10.    Levi Ward, b. 15 Nov 1831; d. 30 Nov 1893 at North Point, Ut., m. (1st) 1852 Matilda Eve Pettit (marriage performed by Samuel Alger, a brother-in-law of Levi Ward Hancock). She was b. 4 Apr 1837 at Hempstead. N.Y.; d. 20 Mar 1869 at Salt Lake, Ut.  She was the daughter of Ethan and Margaret (Ellsworth) Pettit, and sister to Margaret Pettit, the wife of Ira Beckwith Reed. He m. (2nd) 8 May 1879 at Salt Lake City, Ut, Augusta Larson, b. 8 June 1851 at Hjelsted, Sweden; d. 25 Aug 1923 at Fairfield, Id.

In early 1831, Joseph Smith, Prophet of the LDS Church, moved with the Church to Kirkland, Ohio. Soon thereafter, Levi Hancock was sent on a mission to Missouri and after his return home, in May 1832, he records in his journal that he  “went to Rome, lived a while with John Reed, then went to Chagrine and stopped with Solomon (Hancock, a brother), for a few days when the Prophet Joseph Smith sent for me... I told Joseph how I had felt on the way. I also told him about the girl that I left and how sorry I had been that I did not tell him before I went.  He said not to mind, that the Lord had a girl for me that would suit me better than she would if I had of married her. ‘I hope you will not marry soon. I want you to do some work for me.’ I told him I would do the work and was soon to work building his desk and room.”  (47: p.50-51)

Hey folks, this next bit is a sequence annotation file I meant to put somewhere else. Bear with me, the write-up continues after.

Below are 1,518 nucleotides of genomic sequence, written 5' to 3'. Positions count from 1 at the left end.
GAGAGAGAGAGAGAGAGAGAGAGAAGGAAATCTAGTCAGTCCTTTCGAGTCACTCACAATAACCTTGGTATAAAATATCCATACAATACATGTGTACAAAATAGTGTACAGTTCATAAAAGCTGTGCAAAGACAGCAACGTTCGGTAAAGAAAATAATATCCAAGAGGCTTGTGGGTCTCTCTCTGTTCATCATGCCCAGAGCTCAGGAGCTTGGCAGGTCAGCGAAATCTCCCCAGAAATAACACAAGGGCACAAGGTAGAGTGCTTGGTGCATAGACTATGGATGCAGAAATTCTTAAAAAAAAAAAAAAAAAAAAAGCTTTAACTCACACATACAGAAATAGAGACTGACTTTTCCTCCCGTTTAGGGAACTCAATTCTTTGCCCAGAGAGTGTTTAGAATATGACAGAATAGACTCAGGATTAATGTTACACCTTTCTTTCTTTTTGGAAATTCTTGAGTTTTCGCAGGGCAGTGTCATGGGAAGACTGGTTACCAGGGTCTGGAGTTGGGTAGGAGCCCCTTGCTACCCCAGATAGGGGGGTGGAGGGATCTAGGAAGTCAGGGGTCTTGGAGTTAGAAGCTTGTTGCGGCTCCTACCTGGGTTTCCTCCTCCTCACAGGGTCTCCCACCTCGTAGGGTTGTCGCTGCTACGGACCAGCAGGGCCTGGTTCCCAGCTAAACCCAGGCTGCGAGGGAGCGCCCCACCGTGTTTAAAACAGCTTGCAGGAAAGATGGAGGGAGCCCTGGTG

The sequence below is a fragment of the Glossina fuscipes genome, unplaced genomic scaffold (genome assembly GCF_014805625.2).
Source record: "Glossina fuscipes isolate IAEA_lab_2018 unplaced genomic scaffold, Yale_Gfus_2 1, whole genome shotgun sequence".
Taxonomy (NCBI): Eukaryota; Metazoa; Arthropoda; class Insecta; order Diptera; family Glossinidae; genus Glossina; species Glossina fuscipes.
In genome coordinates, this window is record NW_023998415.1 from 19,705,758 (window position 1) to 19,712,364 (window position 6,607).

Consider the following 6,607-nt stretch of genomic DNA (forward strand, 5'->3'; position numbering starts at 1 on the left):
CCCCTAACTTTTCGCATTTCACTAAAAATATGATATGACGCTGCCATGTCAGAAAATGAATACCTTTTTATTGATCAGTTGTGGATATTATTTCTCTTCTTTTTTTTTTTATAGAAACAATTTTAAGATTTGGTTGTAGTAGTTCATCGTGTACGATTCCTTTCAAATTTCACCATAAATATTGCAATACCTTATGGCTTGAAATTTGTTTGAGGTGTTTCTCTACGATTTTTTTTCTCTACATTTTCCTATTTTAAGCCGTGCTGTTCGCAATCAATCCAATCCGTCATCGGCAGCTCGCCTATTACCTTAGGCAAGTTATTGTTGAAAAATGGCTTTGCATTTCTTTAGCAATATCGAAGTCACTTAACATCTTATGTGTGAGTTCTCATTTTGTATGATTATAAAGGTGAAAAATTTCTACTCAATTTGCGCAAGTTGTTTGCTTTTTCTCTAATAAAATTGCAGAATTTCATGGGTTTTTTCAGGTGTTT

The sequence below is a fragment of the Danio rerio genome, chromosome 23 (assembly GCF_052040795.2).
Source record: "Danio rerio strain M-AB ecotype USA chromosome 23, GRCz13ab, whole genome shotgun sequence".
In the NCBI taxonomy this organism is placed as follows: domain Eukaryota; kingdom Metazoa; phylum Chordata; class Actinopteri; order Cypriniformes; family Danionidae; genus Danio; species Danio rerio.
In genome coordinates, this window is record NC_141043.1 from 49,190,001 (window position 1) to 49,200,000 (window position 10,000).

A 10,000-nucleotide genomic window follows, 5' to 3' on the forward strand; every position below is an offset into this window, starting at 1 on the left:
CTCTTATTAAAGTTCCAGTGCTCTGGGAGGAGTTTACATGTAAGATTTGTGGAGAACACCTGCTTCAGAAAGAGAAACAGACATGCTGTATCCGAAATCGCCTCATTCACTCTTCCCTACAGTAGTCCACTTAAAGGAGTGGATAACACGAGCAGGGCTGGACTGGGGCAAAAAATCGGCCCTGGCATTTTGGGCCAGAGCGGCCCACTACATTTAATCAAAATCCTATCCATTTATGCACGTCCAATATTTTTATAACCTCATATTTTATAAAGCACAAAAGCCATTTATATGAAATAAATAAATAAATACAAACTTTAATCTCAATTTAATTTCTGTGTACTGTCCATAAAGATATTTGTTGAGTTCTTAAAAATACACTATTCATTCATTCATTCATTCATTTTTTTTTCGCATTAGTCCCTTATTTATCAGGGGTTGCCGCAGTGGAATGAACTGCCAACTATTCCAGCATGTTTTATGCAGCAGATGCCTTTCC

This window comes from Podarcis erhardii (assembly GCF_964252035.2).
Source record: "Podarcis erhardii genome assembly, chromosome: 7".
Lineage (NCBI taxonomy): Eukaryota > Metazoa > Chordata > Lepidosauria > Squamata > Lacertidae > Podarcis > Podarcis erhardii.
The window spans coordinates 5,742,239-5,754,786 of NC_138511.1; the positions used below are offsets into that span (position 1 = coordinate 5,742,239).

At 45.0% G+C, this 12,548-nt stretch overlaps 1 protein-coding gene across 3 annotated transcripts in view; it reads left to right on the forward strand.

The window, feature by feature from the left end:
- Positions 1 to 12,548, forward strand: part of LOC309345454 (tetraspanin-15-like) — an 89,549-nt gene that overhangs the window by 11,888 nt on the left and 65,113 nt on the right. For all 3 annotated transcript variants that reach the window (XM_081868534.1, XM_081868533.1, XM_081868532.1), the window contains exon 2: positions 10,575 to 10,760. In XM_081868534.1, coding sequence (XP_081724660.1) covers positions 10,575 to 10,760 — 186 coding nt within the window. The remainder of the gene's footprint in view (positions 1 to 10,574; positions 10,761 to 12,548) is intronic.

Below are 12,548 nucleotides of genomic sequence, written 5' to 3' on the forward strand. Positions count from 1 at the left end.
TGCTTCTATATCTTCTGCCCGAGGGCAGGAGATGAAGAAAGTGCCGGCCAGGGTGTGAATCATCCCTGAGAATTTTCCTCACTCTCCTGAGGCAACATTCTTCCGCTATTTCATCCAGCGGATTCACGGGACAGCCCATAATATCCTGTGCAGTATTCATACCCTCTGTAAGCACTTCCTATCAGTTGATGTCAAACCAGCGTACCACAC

During this time, one of Rebecca and John Reed's daughters, Clarissa, was working in the home of Joseph and Emma Smith, in Kirtland, Ohio helping out with housework. No doubt, Levi knew Clarissa as he was well acquainted with her family in Rome but, as she was eleven years younger than he was, he had probably not given her much thought. In 1832, Levi was 29 and Clarissa was almost 18.

It seems Joseph Smith was somewhat of a matchmaker for this couple and arranged to bring them together. Levi Ward Hancock continues, “about this time Joseph called on me to go to Rome with a hired girl by the name of Clarissa Reed, who had been living with him. I went and returned with her in about two weeks…

“It is now March, 1833, and we had not a place to worship in. Jared Carter went around with a subscription paper to get signers.  I signed up two dollars.  He made up a little more than thirty dollars and presented it to Joseph.  The Lord would not accept it but gave a command to build a Temple.

"I helped my father to move to Kirtland. I had married Miss Clarissa Reed on the 29th of March 1833. I had obligations against the estate of three hundred dollars. I told my folks to sell and send the money to Zion on all they could spare.  They did it and I gave up the note.  Father bought a place in the town of Kirtland. My wife and I lived with them. I signed a note for fifty dollars toward the Temple and went to work on the Temple whenever I could… In the fall I had to guard the Temple walls for some men had threatened to tear it down and at times it grew worse and worse. (47: p.52-53)